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Beware: Women More Likely on Aspirin Inappropriately

Aspirin-rod-povray". Licensed under CC BY-SA 3.0 via Wikimedia Commons

Aspirin 3D model

I recently wrote about how aspirin is no longer recommended as first-line therapy to prevent A-Fib stroke. (See my posts: New A-Fib Guidelines: Ditch the Aspirin for Stroke Prevention; and More Than 1 in 10 Take Aspirin When They Shouldn’t)

In doing my research, I came across aspirin therapy studies that should be of interest to women.

Another Example of Gender Bias

One research study found that women were more likely than men to receive inappropriate aspirin therapy.

Another study spanning 15 years followed nearly 28,000 women taking aspirin for primary prevention of cardiovascular disease (CVD). The findings? For most women the benefits of aspirin did not outweigh the risks of bleeding complications.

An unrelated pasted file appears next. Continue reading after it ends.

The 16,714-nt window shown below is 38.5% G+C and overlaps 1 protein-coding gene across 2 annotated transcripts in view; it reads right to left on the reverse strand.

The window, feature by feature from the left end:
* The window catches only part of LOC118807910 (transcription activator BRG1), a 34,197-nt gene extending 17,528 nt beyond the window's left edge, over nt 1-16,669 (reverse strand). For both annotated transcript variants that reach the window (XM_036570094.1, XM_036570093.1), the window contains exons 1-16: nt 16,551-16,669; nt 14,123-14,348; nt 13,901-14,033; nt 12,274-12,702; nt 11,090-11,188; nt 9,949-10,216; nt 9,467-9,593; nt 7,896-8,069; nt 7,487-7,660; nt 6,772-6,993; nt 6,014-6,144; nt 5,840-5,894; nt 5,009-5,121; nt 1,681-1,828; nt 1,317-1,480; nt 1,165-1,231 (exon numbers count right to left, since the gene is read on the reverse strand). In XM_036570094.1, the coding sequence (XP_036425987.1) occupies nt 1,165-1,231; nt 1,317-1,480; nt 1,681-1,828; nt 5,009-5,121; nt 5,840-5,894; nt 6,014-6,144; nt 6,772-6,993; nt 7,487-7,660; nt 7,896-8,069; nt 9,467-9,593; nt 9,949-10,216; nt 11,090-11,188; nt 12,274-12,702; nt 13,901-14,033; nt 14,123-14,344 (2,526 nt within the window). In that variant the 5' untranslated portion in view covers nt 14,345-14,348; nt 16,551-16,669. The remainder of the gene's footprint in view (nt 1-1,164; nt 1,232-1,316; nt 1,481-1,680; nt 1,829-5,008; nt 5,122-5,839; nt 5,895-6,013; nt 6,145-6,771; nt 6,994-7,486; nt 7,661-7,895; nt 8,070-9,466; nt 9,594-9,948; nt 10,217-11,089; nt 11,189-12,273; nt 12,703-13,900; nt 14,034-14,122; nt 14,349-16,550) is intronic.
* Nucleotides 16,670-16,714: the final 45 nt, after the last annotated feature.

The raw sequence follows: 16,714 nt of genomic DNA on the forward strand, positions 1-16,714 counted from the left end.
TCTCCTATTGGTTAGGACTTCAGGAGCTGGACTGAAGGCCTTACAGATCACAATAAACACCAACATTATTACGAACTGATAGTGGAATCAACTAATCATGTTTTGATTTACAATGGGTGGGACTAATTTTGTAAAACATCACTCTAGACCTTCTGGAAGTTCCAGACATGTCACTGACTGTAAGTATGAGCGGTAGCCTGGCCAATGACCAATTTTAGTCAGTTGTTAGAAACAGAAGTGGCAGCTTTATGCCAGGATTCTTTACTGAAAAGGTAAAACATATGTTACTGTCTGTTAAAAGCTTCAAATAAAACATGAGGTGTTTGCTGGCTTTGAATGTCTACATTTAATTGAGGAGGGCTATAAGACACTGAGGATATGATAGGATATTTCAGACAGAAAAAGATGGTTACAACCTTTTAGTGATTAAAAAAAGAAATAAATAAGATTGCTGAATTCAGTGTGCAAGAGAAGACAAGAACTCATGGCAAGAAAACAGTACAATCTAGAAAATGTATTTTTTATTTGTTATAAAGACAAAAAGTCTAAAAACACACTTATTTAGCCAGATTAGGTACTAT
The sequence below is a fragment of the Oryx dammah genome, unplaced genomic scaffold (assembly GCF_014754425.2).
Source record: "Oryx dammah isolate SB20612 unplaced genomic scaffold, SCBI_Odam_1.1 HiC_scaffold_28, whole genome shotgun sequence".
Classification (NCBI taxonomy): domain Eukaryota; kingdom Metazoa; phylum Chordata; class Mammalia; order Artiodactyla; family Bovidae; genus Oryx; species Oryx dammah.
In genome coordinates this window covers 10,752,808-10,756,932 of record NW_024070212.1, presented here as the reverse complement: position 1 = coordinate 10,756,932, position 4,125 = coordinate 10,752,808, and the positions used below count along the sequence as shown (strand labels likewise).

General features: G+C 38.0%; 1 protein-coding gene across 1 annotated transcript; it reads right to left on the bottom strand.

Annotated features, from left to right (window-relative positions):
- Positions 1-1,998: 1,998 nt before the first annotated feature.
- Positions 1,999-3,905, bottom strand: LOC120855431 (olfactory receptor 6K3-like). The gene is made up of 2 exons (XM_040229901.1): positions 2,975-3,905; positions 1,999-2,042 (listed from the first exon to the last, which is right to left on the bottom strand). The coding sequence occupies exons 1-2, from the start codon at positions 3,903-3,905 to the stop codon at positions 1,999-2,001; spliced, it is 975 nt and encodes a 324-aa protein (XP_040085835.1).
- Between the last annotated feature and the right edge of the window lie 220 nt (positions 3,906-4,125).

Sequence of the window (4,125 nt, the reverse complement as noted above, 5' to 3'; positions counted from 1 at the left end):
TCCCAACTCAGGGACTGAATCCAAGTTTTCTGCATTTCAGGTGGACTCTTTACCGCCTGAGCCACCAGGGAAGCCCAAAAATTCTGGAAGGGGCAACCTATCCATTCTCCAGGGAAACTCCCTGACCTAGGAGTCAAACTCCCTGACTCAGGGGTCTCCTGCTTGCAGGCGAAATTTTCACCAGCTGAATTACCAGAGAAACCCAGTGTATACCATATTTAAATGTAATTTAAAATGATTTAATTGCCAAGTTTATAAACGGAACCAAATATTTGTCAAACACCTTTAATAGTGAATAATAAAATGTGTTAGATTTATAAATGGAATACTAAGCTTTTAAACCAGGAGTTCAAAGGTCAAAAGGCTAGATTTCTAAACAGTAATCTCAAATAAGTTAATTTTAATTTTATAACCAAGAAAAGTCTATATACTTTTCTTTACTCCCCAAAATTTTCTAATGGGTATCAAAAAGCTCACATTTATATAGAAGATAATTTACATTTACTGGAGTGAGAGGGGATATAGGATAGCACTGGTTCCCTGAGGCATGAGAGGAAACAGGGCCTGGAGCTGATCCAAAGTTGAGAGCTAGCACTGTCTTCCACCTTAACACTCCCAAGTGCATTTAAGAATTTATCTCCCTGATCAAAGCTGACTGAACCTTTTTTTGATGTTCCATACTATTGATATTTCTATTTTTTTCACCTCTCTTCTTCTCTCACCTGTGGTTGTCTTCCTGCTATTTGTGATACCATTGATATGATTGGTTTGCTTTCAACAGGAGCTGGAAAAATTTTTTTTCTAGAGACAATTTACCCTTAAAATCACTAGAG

The researchers concluded that aspirin “is ineffective or harmful in the majority of women with regard to the combined risk of cardiovascular disease, cancer, and major gastrointestinal bleeding.”

Like Other Blood Thinners, Aspirin is a Pharmaceutical Drug

It’s all too easy to take an aspirin―we don’t need a prescription to get it. But taking an aspirin isn’t like taking a vitamin. Aspirin is a pharmaceutical drug.

Discuss aspirin therapy with your doctor just as you’d do for any ‘by prescription’ blood thinner. (Take along a copy of my posts cited above.)

References for this article

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